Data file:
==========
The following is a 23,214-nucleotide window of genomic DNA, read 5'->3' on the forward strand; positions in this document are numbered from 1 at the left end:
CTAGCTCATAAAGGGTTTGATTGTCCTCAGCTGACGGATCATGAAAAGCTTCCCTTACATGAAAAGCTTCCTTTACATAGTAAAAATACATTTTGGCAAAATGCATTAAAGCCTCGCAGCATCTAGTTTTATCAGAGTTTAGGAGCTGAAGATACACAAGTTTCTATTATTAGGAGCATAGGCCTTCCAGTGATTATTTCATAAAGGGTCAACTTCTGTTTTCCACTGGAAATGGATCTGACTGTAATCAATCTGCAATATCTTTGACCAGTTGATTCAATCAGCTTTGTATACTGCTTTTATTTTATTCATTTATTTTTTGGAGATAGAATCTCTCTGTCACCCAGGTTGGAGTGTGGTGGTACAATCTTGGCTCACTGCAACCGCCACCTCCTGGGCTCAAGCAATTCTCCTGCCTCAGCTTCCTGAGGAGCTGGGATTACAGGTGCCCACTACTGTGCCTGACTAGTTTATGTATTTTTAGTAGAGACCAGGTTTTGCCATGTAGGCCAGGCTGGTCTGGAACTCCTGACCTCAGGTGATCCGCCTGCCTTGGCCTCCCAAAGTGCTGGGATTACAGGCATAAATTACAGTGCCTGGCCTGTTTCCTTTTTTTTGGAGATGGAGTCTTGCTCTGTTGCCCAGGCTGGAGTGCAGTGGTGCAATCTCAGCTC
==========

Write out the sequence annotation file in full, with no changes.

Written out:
The following is a 23,214-nucleotide window of genomic DNA, read 5'->3' on the forward strand; positions in this document are numbered from 1 at the left end:
CTAGCTCATAAAGGGTTTGATTGTCCTCAGCTGACGGATCATGAAAAGCTTCCCTTACATGAAAAGCTTCCTTTACATAGTAAAAATACATTTTGGCAAAATGCATTAAAGCCTCGCAGCATCTAGTTTTATCAGAGTTTAGGAGCTGAAGATACACAAGTTTCTATTATTAGGAGCATAGGCCTTCCAGTGATTATTTCATAAAGGGTCAACTTCTGTTTTCCACTGGAAATGGATCTGACTGTAATCAATCTGCAATATCTTTGACCAGTTGATTCAATCAGCTTTGTATACTGCTTTTATTTTATTCATTTATTTTTTGGAGATAGAATCTCTCTGTCACCCAGGTTGGAGTGTGGTGGTACAATCTTGGCTCACTGCAACCGCCACCTCCTGGGCTCAAGCAATTCTCCTGCCTCAGCTTCCTGAGGAGCTGGGATTACAGGTGCCCACTACTGTGCCTGACTAGTTTATGTATTTTTAGTAGAGACCAGGTTTTGCCATGTAGGCCAGGCTGGTCTGGAACTCCTGACCTCAGGTGATCCGCCTGCCTTGGCCTCCCAAAGTGCTGGGATTACAGGCATAAATTACAGTGCCTGGCCTGTTTCCTTTTTTTTGGAGATGGAGTCTTGCTCTGTTGCCCAGGCTGGAGTGCAGTGGTGCAATCTCAGCTC